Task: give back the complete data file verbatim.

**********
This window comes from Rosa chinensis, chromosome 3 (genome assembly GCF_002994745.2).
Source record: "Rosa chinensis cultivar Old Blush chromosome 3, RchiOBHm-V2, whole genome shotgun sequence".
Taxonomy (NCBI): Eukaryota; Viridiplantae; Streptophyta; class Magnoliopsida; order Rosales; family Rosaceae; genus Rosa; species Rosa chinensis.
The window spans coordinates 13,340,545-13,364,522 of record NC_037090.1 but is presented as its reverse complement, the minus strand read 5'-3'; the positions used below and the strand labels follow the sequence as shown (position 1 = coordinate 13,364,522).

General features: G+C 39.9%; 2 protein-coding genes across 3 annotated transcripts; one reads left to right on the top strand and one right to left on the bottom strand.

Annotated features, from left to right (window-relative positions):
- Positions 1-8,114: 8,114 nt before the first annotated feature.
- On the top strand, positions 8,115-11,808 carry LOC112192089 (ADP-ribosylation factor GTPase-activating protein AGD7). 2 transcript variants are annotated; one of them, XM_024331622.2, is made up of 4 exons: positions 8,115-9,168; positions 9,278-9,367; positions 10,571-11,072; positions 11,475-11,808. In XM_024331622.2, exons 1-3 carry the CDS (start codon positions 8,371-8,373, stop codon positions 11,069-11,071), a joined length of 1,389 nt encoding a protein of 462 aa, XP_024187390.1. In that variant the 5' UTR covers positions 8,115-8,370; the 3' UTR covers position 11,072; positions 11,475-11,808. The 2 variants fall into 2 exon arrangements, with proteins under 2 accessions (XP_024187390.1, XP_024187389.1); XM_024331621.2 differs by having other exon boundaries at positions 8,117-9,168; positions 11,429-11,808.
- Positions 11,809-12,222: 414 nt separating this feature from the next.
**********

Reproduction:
This window comes from Rosa chinensis, chromosome 3 (genome assembly GCF_002994745.2).
Source record: "Rosa chinensis cultivar Old Blush chromosome 3, RchiOBHm-V2, whole genome shotgun sequence".
Taxonomy (NCBI): Eukaryota; Viridiplantae; Streptophyta; class Magnoliopsida; order Rosales; family Rosaceae; genus Rosa; species Rosa chinensis.
The window spans coordinates 13,340,545-13,364,522 of record NC_037090.1 but is presented as its reverse complement, the minus strand read 5'-3'; the positions used below and the strand labels follow the sequence as shown (position 1 = coordinate 13,364,522).

General features: G+C 39.9%; 2 protein-coding genes across 3 annotated transcripts; one reads left to right on the top strand and one right to left on the bottom strand.

Annotated features, from left to right (window-relative positions):
- Positions 1-8,114: 8,114 nt before the first annotated feature.
- On the top strand, positions 8,115-11,808 carry LOC112192089 (ADP-ribosylation factor GTPase-activating protein AGD7). 2 transcript variants are annotated; one of them, XM_024331622.2, is made up of 4 exons: positions 8,115-9,168; positions 9,278-9,367; positions 10,571-11,072; positions 11,475-11,808. In XM_024331622.2, exons 1-3 carry the CDS (start codon positions 8,371-8,373, stop codon positions 11,069-11,071), a joined length of 1,389 nt encoding a protein of 462 aa, XP_024187390.1. In that variant the 5' UTR covers positions 8,115-8,370; the 3' UTR covers position 11,072; positions 11,475-11,808. The 2 variants fall into 2 exon arrangements, with proteins under 2 accessions (XP_024187390.1, XP_024187389.1); XM_024331621.2 differs by having other exon boundaries at positions 8,117-9,168; positions 11,429-11,808.
- Positions 11,809-12,222: 414 nt separating this feature from the next.